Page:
By Dr. Melissa Layne, Director of Research Methodology and Editor-in-Chief, Internet Learning Journal
Internet Learning is an open access journal published by American Public University System in partnership with the Policy Studies Organization. Since the publication of our inaugural issue in 2012, we continue to provide and promote scholarship that mirrors our digitized world by:
- Expanding editorial and reviewer boards with highly-regarded experts and visionaries in in the field of online learning
- Broadening our reader and author audience by disseminating scholarship in traditional paper, online, and kindle versions via Westphalia Press
- Striving to make research more visible to readers via press releases, research alerts, social media outlets, and professional blogs
- Utilizing digital publishing tools that promote content marketing, social media engagement, targeting and personalization, conversion rate, and mobile optimization
- Soliciting high quality articles that tell a story by making use of visualization tools, audio, graphic, video, animation, and simulations
- Encouraging authors to self-promote their research through academic-related social networks
In a few short years, Internet Learning has doubled the size of its reviewer board, the members of which come from diverse backgrounds ranging from faculty to academic leaders, published authors, editors, graphic designers, and entrepreneurs. It’s not your typical or traditional journal. We embrace innovation and the opportunities and challenges that come with it. Below are just a few examples of the innovations that are helping us optimize the scope of content of our online journal.
It’s increasingly important that content is easy to find, download, cite, and is viewable across many platforms, as set forth by Adobe’s Quarterly Digital Intelligence Briefing: 2014 Digital Trends. Digital publishing tools addressing content marketing, social media engagement, targeting and personalization, conversion rate optimization, and mobile optimization are essential for every publisher who wants to stay ahead of the competition.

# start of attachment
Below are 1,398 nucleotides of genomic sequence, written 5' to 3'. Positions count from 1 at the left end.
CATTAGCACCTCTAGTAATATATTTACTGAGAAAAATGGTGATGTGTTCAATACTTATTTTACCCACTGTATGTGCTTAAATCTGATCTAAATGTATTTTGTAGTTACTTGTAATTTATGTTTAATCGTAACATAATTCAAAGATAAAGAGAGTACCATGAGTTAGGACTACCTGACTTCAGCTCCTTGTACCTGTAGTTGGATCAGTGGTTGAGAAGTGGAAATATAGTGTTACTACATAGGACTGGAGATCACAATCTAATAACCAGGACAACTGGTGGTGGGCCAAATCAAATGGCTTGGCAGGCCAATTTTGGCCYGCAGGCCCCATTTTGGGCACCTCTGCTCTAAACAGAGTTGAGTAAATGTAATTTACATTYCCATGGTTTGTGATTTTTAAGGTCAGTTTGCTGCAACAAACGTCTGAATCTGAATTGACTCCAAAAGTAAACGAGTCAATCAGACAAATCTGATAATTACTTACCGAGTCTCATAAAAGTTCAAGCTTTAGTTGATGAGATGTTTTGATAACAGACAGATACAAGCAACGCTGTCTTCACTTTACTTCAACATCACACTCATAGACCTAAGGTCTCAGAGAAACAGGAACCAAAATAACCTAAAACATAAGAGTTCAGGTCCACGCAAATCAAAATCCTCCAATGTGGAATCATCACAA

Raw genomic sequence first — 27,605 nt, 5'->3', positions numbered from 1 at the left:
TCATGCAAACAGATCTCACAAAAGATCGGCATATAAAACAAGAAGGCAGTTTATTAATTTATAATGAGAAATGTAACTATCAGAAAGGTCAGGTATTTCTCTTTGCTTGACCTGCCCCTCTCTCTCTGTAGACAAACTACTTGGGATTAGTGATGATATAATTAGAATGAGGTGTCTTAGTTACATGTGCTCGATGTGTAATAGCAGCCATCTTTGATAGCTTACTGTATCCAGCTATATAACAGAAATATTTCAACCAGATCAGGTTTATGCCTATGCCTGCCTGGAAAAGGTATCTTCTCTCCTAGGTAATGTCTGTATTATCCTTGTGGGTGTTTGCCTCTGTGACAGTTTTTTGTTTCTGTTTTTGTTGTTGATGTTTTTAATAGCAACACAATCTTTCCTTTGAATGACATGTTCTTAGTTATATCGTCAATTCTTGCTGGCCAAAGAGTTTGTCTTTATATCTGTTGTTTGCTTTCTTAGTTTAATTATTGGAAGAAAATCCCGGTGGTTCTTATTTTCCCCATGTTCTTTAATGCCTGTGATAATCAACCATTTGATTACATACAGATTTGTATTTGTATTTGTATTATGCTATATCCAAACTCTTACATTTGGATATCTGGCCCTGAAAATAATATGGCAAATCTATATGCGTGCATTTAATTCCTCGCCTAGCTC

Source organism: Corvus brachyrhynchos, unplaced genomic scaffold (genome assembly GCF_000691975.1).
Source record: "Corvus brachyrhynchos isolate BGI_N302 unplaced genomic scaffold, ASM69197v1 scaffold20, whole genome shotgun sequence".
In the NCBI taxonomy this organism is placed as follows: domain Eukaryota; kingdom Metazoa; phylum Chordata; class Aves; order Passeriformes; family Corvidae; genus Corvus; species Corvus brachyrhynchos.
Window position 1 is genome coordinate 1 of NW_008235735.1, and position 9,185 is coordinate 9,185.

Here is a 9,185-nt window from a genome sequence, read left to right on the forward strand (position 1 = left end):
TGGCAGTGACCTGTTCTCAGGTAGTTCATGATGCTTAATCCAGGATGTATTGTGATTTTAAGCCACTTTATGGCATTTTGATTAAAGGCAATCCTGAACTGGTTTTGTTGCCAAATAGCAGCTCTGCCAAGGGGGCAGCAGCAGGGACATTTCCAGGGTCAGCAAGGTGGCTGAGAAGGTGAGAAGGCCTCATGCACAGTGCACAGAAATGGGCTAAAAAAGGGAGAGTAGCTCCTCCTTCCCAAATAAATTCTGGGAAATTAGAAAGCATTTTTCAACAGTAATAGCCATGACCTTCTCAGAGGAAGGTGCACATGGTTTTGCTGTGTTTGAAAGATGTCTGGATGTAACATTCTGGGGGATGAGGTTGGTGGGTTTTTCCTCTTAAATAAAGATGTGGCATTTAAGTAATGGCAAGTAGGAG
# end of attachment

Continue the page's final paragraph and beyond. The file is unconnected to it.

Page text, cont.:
I believe digital authorship is the most dramatic enhancement that benefits our authors and contributors in the digital age. In addition to exposure provided by our editorial and publication teams, our authors play a vital role in increasing the visibility and impact of their research. At Internet Learning, we encourage authors to promote their work by creating accounts in academic social networks such as Academia.edu and Researchgate.net to boost readership.
In addition to research, promotion, and peer collaboration—these networks offer Altmetrics. This valuable online tool analyzes the quantity and the quality of attention being paid to an article by visualizing it via citations, page views, and news, blogs, and Google+ posts. Users can review their Altmetric score, which is the number rating framed in the colored circle of the report. The score provides valuable feedback and quantified metrics, which allow authors and editors to see a more complete understanding of an article’s performance.
This new emphasis on the “quantified self” is empowering authors by letting them manage the level of exposure that they desire. In short, the sky is the limit to what we can accomplish.
Melissa Layne, Ed.D., is the Director of Research Methodology at American Public University System. In addition to her role at APUS, she serves as the Editor-in-Chief for the Internet Learning Journal.